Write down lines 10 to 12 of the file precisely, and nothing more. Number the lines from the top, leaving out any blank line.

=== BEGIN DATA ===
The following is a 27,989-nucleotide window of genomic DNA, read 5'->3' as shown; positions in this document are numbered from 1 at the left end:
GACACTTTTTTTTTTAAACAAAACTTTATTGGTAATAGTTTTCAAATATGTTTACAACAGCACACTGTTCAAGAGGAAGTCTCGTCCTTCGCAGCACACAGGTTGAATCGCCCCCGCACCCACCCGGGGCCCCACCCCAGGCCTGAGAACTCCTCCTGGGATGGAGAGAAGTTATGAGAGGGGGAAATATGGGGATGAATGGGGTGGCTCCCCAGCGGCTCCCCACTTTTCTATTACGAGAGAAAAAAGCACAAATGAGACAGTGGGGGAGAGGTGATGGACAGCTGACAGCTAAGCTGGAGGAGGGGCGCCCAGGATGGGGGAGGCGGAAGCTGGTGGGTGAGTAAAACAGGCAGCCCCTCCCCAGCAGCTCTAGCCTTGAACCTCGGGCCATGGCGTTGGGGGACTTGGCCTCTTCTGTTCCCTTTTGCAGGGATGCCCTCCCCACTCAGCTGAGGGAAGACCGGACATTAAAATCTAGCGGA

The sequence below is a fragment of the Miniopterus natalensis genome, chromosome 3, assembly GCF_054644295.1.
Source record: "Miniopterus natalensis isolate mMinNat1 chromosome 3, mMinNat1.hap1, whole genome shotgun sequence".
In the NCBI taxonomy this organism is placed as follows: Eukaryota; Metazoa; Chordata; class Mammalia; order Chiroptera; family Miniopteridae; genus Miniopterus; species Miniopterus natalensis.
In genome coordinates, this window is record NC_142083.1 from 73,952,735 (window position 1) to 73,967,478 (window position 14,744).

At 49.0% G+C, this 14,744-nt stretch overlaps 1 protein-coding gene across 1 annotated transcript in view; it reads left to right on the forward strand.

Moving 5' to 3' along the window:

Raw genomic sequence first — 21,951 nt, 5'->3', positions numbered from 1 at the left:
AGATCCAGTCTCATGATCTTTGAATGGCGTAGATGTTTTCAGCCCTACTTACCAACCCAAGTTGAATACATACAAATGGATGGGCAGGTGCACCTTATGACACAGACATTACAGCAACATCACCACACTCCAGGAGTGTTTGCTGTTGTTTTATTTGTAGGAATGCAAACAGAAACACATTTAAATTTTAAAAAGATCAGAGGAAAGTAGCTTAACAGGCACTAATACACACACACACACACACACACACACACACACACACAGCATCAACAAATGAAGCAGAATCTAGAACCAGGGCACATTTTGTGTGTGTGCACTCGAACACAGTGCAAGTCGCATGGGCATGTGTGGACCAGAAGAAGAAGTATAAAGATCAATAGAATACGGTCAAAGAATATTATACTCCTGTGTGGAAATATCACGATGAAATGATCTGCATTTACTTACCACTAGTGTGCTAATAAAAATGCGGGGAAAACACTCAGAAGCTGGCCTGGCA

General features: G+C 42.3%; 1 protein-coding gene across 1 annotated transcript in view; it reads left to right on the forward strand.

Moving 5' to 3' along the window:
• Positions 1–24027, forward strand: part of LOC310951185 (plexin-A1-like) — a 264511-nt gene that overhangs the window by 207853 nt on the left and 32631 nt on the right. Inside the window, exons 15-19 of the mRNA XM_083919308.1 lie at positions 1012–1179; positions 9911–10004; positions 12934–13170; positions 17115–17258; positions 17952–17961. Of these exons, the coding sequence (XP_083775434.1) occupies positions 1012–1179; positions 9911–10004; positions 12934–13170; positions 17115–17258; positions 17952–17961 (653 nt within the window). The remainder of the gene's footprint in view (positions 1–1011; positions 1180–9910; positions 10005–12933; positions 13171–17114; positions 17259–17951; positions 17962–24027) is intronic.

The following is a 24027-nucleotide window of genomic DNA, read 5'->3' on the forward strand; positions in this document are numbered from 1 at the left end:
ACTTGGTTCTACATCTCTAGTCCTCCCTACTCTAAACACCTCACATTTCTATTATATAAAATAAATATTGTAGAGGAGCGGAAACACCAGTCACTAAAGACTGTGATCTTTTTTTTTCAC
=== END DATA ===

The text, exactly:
AGATCCAGTCTCATGATCTTTGAATGGCGTAGATGTTTTCAGCCCTACTTACCAACCCAAGTTGAATACATACAAATGGATGGGCAGGTGCACCTTATGACACAGACATTACAGCAACATCACCACACTCCAGGAGTGTTTGCTGTTGTTTTATTTGTAGGAATGCAAACAGAAACACATTTAAATTTTAAAAAGATCAGAGGAAAGTAGCTTAACAGGCACTAATACACACACACACACACACACACACACACACACACACAGCATCAACAAATGAAGCAGAATCTAGAACCAGGGCACATTTTGTGTGTGTGCACTCGAACACAGTGCAAGTCGCATGGGCATGTGTGGACCAGAAGAAGAAGTATAAAGATCAATAGAATACGGTCAAAGAATATTATACTCCTGTGTGGAAATATCACGATGAAATGATCTGCATTTACTTACCACTAGTGTGCTAATAAAAATGCGGGGAAAACACTCAGAAGCTGGCCTGGCA

General features: G+C 42.3%; 1 protein-coding gene across 1 annotated transcript in view; it reads left to right on the forward strand.

Moving 5' to 3' along the window: